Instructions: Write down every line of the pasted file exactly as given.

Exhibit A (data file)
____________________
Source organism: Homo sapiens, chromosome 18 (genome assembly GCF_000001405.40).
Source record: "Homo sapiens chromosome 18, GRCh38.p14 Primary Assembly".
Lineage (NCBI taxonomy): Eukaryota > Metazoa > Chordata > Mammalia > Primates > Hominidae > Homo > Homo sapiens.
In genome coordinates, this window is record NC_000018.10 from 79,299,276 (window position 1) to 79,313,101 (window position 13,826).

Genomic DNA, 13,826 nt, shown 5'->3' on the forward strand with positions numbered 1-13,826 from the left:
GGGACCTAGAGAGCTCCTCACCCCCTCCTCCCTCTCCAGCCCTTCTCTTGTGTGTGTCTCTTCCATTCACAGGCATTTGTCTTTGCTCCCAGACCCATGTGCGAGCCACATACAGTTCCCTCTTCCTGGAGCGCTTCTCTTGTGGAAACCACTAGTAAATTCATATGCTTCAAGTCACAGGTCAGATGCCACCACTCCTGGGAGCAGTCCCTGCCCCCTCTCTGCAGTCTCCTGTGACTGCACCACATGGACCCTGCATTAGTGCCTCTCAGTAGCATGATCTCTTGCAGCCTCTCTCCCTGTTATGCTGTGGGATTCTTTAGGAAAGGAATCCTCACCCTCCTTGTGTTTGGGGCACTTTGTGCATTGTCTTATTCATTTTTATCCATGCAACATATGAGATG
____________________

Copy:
Source organism: Homo sapiens, chromosome 18 (genome assembly GCF_000001405.40).
Source record: "Homo sapiens chromosome 18, GRCh38.p14 Primary Assembly".
Lineage (NCBI taxonomy): Eukaryota > Metazoa > Chordata > Mammalia > Primates > Hominidae > Homo > Homo sapiens.
In genome coordinates, this window is record NC_000018.10 from 79,299,276 (window position 1) to 79,313,101 (window position 13,826).

Genomic DNA, 13,826 nt, shown 5'->3' on the forward strand with positions numbered 1-13,826 from the left:
GGGACCTAGAGAGCTCCTCACCCCCTCCTCCCTCTCCAGCCCTTCTCTTGTGTGTGTCTCTTCCATTCACAGGCATTTGTCTTTGCTCCCAGACCCATGTGCGAGCCACATACAGTTCCCTCTTCCTGGAGCGCTTCTCTTGTGGAAACCACTAGTAAATTCATATGCTTCAAGTCACAGGTCAGATGCCACCACTCCTGGGAGCAGTCCCTGCCCCCTCTCTGCAGTCTCCTGTGACTGCACCACATGGACCCTGCATTAGTGCCTCTCAGTAGCATGATCTCTTGCAGCCTCTCTCCCTGTTATGCTGTGGGATTCTTTAGGAAAGGAATCCTCACCCTCCTTGTGTTTGGGGCACTTTGTGCATTGTCTTATTCATTTTTATCCATGCAACATATGAGATG